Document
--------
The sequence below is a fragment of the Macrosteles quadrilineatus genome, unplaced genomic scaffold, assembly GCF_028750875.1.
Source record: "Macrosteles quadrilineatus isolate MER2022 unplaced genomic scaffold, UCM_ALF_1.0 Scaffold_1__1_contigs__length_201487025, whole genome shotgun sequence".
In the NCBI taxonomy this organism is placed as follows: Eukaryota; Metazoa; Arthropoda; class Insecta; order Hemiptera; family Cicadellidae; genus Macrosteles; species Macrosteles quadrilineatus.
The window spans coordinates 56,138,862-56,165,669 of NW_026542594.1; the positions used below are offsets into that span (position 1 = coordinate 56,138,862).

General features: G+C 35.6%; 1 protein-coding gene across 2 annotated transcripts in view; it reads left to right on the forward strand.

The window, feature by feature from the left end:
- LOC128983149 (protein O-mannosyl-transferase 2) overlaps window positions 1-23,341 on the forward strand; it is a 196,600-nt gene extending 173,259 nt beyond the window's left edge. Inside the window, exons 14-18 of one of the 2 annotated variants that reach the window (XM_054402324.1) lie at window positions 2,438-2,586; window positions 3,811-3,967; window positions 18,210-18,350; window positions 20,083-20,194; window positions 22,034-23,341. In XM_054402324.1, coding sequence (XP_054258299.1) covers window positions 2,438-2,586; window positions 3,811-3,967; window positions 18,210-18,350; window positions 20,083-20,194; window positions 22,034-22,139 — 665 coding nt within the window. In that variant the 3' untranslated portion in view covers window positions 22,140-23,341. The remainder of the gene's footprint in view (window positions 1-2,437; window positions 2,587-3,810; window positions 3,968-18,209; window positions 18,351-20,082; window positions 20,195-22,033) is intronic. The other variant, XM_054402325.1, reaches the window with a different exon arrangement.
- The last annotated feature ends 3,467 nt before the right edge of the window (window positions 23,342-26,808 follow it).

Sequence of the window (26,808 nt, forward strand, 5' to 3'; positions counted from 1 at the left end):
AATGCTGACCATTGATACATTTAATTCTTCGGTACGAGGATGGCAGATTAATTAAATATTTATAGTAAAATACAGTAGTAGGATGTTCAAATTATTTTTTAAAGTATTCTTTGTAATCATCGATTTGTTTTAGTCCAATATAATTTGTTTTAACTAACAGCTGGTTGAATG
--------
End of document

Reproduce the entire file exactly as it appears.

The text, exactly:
The sequence below is a fragment of the Macrosteles quadrilineatus genome, unplaced genomic scaffold, assembly GCF_028750875.1.
Source record: "Macrosteles quadrilineatus isolate MER2022 unplaced genomic scaffold, UCM_ALF_1.0 Scaffold_1__1_contigs__length_201487025, whole genome shotgun sequence".
In the NCBI taxonomy this organism is placed as follows: Eukaryota; Metazoa; Arthropoda; class Insecta; order Hemiptera; family Cicadellidae; genus Macrosteles; species Macrosteles quadrilineatus.
The window spans coordinates 56,138,862-56,165,669 of NW_026542594.1; the positions used below are offsets into that span (position 1 = coordinate 56,138,862).

General features: G+C 35.6%; 1 protein-coding gene across 2 annotated transcripts in view; it reads left to right on the forward strand.

The window, feature by feature from the left end:
- LOC128983149 (protein O-mannosyl-transferase 2) overlaps window positions 1-23,341 on the forward strand; it is a 196,600-nt gene extending 173,259 nt beyond the window's left edge. Inside the window, exons 14-18 of one of the 2 annotated variants that reach the window (XM_054402324.1) lie at window positions 2,438-2,586; window positions 3,811-3,967; window positions 18,210-18,350; window positions 20,083-20,194; window positions 22,034-23,341. In XM_054402324.1, coding sequence (XP_054258299.1) covers window positions 2,438-2,586; window positions 3,811-3,967; window positions 18,210-18,350; window positions 20,083-20,194; window positions 22,034-22,139 — 665 coding nt within the window. In that variant the 3' untranslated portion in view covers window positions 22,140-23,341. The remainder of the gene's footprint in view (window positions 1-2,437; window positions 2,587-3,810; window positions 3,968-18,209; window positions 18,351-20,082; window positions 20,195-22,033) is intronic. The other variant, XM_054402325.1, reaches the window with a different exon arrangement.
- The last annotated feature ends 3,467 nt before the right edge of the window (window positions 23,342-26,808 follow it).

Sequence of the window (26,808 nt, forward strand, 5' to 3'; positions counted from 1 at the left end):
AATGCTGACCATTGATACATTTAATTCTTCGGTACGAGGATGGCAGATTAATTAAATATTTATAGTAAAATACAGTAGTAGGATGTTCAAATTATTTTTTAAAGTATTCTTTGTAATCATCGATTTGTTTTAGTCCAATATAATTTGTTTTAACTAACAGCTGGTTGAATG